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News Release

Beijing

Global Financial Crisis and Post-Olympic Slowdown Take Shine Off Commercial Property’s Golden Year


The widening and deepening impact of the global financial crisis on Beijing’s commercial property markets became more apparent in 4Q08. Julien Zhang, Managing Director and Head of Markets at Jones Lang LaSalle’s Beijing office, commented, “Corporate occupiers in the office sector, who had previously viewed the influx of new supply as an opportunity to expand and upgrade from older quality developments, have turned cautious since the plunge in global financial markets in September. Uncertainties in the global and local economies has led to a growing number of corporate occupiers, especially multinational corporations (MNCs), as they scale back or defer expansion plans.” The softening in demand and rising vacancy rates, which is now up to 22.5%, saw average office rentals in the overall market retreat by 5.1% from their record highs and down 1% for the year as a whole. These same macroeconomic factors also transpired into a similar pattern of weakening demand in the retail sector. Jason Chang, General Manager of Sandalwood’s  North China operations, commented, “The anticipated drop off in demand following the Olympic Games has been exacerbated by the decision of retailers and new market entrants to delay the opening of new stores, which led to the more-than-expected decline in leasing activity. Although retail sales have continued to grow, uncertainties around a slowing economy has seen retailers become more cautious in the opening of new stores. Instead, those already with a presence in the city opted to focus on consolidating existing business operations.” The slowdown in leasing activity since the Olympics has seen average rentals decline by 3.4% from their record highs and reduced full-year growth to just 0.6% despite vacancy remaining at a relatively low 10.1%.
 
Looking ahead into 2009, Beijing’s commercial property markets will continue to face many of the challenges that confronted the market in the latter part of 2008. Both office and retail property markets are expected to see another record year of supply. In the office sector, the completion of 2.33 million sqm of new supply will expand the market by a further 27%, while the retail sector is expected to expand by another 51% on the back of an additional 1.67 million sqm of new supply. This influx of new supply will increase the downward pressure on rentals as supply further overwhelms demand.
 
While the movement toward a tenants’ market will stimulate some demand from occupiers expanding and upgrading at reduced cost, the greater challenge will be drawing expansion demand from a weakening economic environment. To this end, government policiess such as the additional RMB 1.2 trillion of government spending announced in October, should help. But these policies will take time to work through the gears of the economy and their effectiveness cannot be readily assured. Julien Zhang commented, “In a year where market conditions are likely to change at a rapid pace, those who are able to react and adjust their real estate decisions in the most timely and appropriate manner will be the ones who will be able to capture the best possible outcomes in an otherwise challenging environment.”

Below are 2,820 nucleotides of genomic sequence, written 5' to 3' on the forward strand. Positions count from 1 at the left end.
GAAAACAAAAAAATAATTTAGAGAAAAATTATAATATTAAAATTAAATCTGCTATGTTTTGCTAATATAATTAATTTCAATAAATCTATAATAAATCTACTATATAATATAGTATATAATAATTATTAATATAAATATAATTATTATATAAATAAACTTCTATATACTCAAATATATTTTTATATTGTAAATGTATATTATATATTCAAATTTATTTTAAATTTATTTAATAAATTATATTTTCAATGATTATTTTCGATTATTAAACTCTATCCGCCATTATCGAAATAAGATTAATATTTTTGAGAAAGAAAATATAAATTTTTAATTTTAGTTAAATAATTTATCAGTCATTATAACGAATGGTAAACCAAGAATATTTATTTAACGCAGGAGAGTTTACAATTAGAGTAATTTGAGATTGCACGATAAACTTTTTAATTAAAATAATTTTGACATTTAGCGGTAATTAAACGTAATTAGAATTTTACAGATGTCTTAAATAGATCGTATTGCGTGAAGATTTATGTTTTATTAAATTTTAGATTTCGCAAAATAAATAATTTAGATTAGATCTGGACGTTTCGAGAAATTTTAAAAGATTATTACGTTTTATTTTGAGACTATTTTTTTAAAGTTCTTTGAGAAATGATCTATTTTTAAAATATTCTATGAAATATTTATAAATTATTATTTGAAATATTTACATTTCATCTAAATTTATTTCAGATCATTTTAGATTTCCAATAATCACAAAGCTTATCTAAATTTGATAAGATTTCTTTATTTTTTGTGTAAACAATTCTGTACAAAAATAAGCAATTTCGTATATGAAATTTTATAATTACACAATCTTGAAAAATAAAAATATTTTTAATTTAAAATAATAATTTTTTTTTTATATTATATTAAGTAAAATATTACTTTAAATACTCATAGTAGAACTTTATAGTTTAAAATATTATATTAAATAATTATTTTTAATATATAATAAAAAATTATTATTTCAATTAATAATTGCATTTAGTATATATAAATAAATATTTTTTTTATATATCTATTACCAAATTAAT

Office
 
Landlords adapt to changing market conditions. Rising vacancy levels brought by the completion of an additional 413,380 sqm of new supply and another quarter of lacklustre demand saw landlords change their focus to tenant retention in 4Q08. Reductions in rentals were recorded across the whole quality spectrum, including some of the city’s highest-quality office buildings. Landlords of established buildings sought to offset the moves in upcoming and recently completed office projects, where incentives were being increased in an effort to drive up the occupancy. Among Beijing’s key office submarkets, the CBD recorded the sharpest drop in rentals, declining 6.2% q-o-q in 4Q08. Looking into 2009, the addition of yet more new supply is expected to see competition among landlords intensify, especially in the CBD where vacancy will be the highest. Indeed, the lower rentals on offer are likely to result in some re-centralization into the CBD and a slowdown in relocation toward business parks by some tenants. For 2009, average rentals are projected to fall by 15–20% in the overall market.